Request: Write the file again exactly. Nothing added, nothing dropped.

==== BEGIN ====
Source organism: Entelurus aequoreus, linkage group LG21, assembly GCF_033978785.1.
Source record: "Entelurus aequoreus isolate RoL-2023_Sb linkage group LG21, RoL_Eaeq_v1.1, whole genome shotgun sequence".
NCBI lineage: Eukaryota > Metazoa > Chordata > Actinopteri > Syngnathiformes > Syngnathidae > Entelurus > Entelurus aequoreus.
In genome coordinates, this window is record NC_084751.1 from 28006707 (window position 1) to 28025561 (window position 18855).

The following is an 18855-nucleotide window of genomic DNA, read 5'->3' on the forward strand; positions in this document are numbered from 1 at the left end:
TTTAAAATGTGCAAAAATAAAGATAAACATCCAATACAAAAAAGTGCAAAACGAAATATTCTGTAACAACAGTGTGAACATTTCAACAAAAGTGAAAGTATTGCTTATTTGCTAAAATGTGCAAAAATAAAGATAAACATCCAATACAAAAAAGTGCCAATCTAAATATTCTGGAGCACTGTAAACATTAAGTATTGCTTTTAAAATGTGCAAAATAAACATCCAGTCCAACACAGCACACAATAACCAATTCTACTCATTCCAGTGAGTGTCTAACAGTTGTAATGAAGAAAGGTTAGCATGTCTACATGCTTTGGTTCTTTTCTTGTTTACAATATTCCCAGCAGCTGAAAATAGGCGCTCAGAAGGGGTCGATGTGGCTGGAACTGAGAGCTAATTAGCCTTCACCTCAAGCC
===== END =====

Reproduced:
Source organism: Entelurus aequoreus, linkage group LG21, assembly GCF_033978785.1.
Source record: "Entelurus aequoreus isolate RoL-2023_Sb linkage group LG21, RoL_Eaeq_v1.1, whole genome shotgun sequence".
NCBI lineage: Eukaryota > Metazoa > Chordata > Actinopteri > Syngnathiformes > Syngnathidae > Entelurus > Entelurus aequoreus.
In genome coordinates, this window is record NC_084751.1 from 28006707 (window position 1) to 28025561 (window position 18855).

The following is an 18855-nucleotide window of genomic DNA, read 5'->3' on the forward strand; positions in this document are numbered from 1 at the left end:
TTTAAAATGTGCAAAAATAAAGATAAACATCCAATACAAAAAAGTGCAAAACGAAATATTCTGTAACAACAGTGTGAACATTTCAACAAAAGTGAAAGTATTGCTTATTTGCTAAAATGTGCAAAAATAAAGATAAACATCCAATACAAAAAAGTGCCAATCTAAATATTCTGGAGCACTGTAAACATTAAGTATTGCTTTTAAAATGTGCAAAATAAACATCCAGTCCAACACAGCACACAATAACCAATTCTACTCATTCCAGTGAGTGTCTAACAGTTGTAATGAAGAAAGGTTAGCATGTCTACATGCTTTGGTTCTTTTCTTGTTTACAATATTCCCAGCAGCTGAAAATAGGCGCTCAGAAGGGGTCGATGTGGCTGGAACTGAGAGCTAATTAGCCTTCACCTCAAGCC